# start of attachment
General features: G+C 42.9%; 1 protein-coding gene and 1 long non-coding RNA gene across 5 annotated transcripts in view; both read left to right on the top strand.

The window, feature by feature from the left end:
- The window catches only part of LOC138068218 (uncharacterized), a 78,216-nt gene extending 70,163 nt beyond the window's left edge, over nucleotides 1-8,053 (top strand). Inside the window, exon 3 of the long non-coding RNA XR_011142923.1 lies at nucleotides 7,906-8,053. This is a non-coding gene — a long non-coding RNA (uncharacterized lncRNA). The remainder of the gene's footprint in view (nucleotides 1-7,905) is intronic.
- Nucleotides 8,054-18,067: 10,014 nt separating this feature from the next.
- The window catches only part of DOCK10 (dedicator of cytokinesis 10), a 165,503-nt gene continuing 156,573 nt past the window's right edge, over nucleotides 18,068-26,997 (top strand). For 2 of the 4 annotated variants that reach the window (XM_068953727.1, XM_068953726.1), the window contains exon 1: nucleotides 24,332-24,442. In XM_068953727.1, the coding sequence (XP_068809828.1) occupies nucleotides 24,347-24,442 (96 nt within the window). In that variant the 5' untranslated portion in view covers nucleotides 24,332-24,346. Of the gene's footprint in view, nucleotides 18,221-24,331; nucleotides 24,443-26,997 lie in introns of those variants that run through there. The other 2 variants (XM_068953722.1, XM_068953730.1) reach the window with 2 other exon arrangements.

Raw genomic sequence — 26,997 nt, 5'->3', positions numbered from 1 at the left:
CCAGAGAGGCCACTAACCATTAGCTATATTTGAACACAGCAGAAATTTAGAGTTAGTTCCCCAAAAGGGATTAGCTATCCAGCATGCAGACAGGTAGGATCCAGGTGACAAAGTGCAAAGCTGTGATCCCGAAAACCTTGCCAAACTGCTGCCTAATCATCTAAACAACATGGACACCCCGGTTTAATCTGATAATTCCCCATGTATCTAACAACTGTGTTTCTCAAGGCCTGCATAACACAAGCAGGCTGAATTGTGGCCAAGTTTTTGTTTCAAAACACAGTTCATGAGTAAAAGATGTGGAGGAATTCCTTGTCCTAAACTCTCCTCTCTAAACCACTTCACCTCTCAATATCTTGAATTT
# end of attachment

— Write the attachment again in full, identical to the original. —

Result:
General features: G+C 42.9%; 1 protein-coding gene and 1 long non-coding RNA gene across 5 annotated transcripts in view; both read left to right on the top strand.

The window, feature by feature from the left end:
- The window catches only part of LOC138068218 (uncharacterized), a 78,216-nt gene extending 70,163 nt beyond the window's left edge, over nucleotides 1-8,053 (top strand). Inside the window, exon 3 of the long non-coding RNA XR_011142923.1 lies at nucleotides 7,906-8,053. This is a non-coding gene — a long non-coding RNA (uncharacterized lncRNA). The remainder of the gene's footprint in view (nucleotides 1-7,905) is intronic.
- Nucleotides 8,054-18,067: 10,014 nt separating this feature from the next.
- The window catches only part of DOCK10 (dedicator of cytokinesis 10), a 165,503-nt gene continuing 156,573 nt past the window's right edge, over nucleotides 18,068-26,997 (top strand). For 2 of the 4 annotated variants that reach the window (XM_068953727.1, XM_068953726.1), the window contains exon 1: nucleotides 24,332-24,442. In XM_068953727.1, the coding sequence (XP_068809828.1) occupies nucleotides 24,347-24,442 (96 nt within the window). In that variant the 5' untranslated portion in view covers nucleotides 24,332-24,346. Of the gene's footprint in view, nucleotides 18,221-24,331; nucleotides 24,443-26,997 lie in introns of those variants that run through there. The other 2 variants (XM_068953722.1, XM_068953730.1) reach the window with 2 other exon arrangements.

Raw genomic sequence — 26,997 nt, 5'->3', positions numbered from 1 at the left:
CCAGAGAGGCCACTAACCATTAGCTATATTTGAACACAGCAGAAATTTAGAGTTAGTTCCCCAAAAGGGATTAGCTATCCAGCATGCAGACAGGTAGGATCCAGGTGACAAAGTGCAAAGCTGTGATCCCGAAAACCTTGCCAAACTGCTGCCTAATCATCTAAACAACATGGACACCCCGGTTTAATCTGATAATTCCCCATGTATCTAACAACTGTGTTTCTCAAGGCCTGCATAACACAAGCAGGCTGAATTGTGGCCAAGTTTTTGTTTCAAAACACAGTTCATGAGTAAAAGATGTGGAGGAATTCCTTGTCCTAAACTCTCCTCTCTAAACCACTTCACCTCTCAATATCTTGAATTT